It should be noted that the advertising recruitment methods outlined in this study reflect the capacities of advertising platforms available for Facebook and Instagram and YouTube at the time of our recruitment activities (May 2018 to April 2019). Given the growing concerns about privacy and disinformation on social media, changes over time in these advertising platforms are inevitable, particularly regarding the ability to focus on vulnerable or marginalized populations. Relevant to our findings in this paper, for example, in summer 2021, Facebook’s advertising platform discontinued the use of interest group targeting for anyone younger than 18 years , and starting in 2022, all interest group targeting related to sexual orientation, health, political beliefs, or religion was banned [ ]. As user interactions continue to shift in this space, advertising methods will need to continue to evolve. In light of these changes in Facebook’s platform, future recruitment efforts, such as those outlined in this paper, will involve broader (and, therefore, more costly) advertising efforts, likely resulting in more ineligible participants during screening and a lower ratio of advertisement to successful recruitment. Such changes are not without possible benefits as well; casting a larger net that does not rely on social media platforms to assign people to interest group categories may lead to more inclusive samples in the future.
Our study is not without limitations. Because the primary goal of this project was not to understand engagement in various recruitment media, we do not have data describing the impact of web-based recruitment on continued study engagement of adolescents compared with other methods (eg, venue-based recruitment). It is possible that some adolescents who declined longitudinal participation may have done so because of the impersonal nature of the web-based recruitment approach. Furthermore, the use of social media apps by adolescents changes regularly. Although many youths in our study indicated that they still use Facebook or Instagram, the landscape of social media is constantly shifting, and researchers will need to be mindful of this or face mounting costs as users leave platforms that have fallen out of favor.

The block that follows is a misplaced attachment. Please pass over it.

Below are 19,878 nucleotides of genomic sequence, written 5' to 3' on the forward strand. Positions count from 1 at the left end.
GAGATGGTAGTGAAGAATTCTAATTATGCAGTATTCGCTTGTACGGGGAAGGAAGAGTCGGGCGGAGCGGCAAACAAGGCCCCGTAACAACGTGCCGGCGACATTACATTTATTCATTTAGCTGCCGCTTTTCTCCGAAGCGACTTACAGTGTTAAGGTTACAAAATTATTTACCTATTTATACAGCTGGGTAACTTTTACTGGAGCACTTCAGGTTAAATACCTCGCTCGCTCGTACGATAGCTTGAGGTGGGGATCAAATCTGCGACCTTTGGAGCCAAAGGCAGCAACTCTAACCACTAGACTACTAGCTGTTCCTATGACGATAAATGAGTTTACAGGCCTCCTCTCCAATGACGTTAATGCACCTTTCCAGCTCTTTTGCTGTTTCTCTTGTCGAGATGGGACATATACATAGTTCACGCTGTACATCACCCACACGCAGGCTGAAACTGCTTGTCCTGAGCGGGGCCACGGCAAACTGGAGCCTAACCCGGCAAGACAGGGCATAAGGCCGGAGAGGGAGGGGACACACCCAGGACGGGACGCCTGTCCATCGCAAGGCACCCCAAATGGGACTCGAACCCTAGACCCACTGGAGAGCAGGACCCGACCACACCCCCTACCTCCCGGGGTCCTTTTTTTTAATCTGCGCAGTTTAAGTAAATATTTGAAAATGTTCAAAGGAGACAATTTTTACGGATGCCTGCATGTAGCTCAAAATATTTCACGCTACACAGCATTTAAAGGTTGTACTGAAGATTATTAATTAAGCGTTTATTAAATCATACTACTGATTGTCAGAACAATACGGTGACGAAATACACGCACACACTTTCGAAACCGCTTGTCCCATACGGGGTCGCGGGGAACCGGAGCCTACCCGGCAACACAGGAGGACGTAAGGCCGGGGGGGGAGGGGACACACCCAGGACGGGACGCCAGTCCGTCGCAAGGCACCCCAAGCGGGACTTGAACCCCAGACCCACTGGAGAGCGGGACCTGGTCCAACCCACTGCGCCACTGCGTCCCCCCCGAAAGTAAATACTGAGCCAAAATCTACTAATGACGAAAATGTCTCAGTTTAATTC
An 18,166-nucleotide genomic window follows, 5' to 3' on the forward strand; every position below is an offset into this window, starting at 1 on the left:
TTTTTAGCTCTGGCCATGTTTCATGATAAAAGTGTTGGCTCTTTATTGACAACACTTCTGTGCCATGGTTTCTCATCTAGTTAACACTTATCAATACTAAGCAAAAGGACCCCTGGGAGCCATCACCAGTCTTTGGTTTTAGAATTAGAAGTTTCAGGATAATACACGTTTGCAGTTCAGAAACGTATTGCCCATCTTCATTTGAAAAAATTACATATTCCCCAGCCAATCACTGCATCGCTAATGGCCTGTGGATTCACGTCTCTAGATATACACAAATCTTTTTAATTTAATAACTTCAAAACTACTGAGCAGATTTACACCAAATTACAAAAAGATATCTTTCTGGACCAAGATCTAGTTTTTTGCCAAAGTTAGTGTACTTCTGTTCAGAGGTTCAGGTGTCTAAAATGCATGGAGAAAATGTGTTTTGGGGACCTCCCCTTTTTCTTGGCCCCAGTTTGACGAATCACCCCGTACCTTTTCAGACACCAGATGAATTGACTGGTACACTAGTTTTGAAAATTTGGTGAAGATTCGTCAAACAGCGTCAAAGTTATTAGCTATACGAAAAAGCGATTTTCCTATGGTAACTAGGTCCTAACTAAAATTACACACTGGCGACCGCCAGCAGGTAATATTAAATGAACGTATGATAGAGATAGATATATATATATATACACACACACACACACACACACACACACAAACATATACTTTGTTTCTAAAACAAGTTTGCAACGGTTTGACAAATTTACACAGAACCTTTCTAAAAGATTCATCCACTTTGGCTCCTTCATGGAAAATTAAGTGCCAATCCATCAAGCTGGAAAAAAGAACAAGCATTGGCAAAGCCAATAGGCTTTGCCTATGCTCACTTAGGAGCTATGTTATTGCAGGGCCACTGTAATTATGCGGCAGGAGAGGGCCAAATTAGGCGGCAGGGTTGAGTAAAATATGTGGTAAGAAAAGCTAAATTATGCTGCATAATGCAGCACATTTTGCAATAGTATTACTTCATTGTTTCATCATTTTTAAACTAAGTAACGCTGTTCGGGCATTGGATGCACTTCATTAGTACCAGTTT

Despite these limitations, key advantages of recruiting a sample using this approach warrant its ongoing use. First, we could target, screen, and carefully recruit a national sample within a relatively short period. Second, given the demographic differences in the cost to recruit people (eg, by age, gender, urbanicity, and sex assigned at birth), we rebudgeted to ensure successful recruitment in real time, adding and removing advertisements from the platforms in moments. This level of control proved useful, particularly because we recognized a need to expand our rural sample to address the sexual minority adolescent experience, as it applies to a more unique group that may not have the resources of those in urban settings. Finally, although the initial cost to recruit a national sample of diverse adolescents was more expensive than anticipated, the cost to retain them was similar to the nominal cost. Given the concerns regarding the ability to retain adolescents in studies over time (in general), particularly those with no direct in-person contact to build rapport, this was a welcome finding that we believe can support future studies with this and other vulnerable populations.
Conflicts of Interest
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|LGBTQ: lesbian, gay, bisexual, transgender, and queer|
|OR: odds ratio|
|RDS: respondent-driven sampling|
|SMASI: Sexual Minority Adolescent Stress Inventory|
Edited by G Eysenbach; submitted 25.01.22; peer-reviewed by A Rich, D Gesink; comments to author 11.05.22; revised version received 30.06.22; accepted 13.10.22; published 02.02.23Copyright
©Mary Rose Mamey, Sheree M Schrager, Harmony Rhoades, Jeremy T Goldbach. Originally published in the Journal of Medical Internet Research (https://www.jmir.org), 02.02.2023.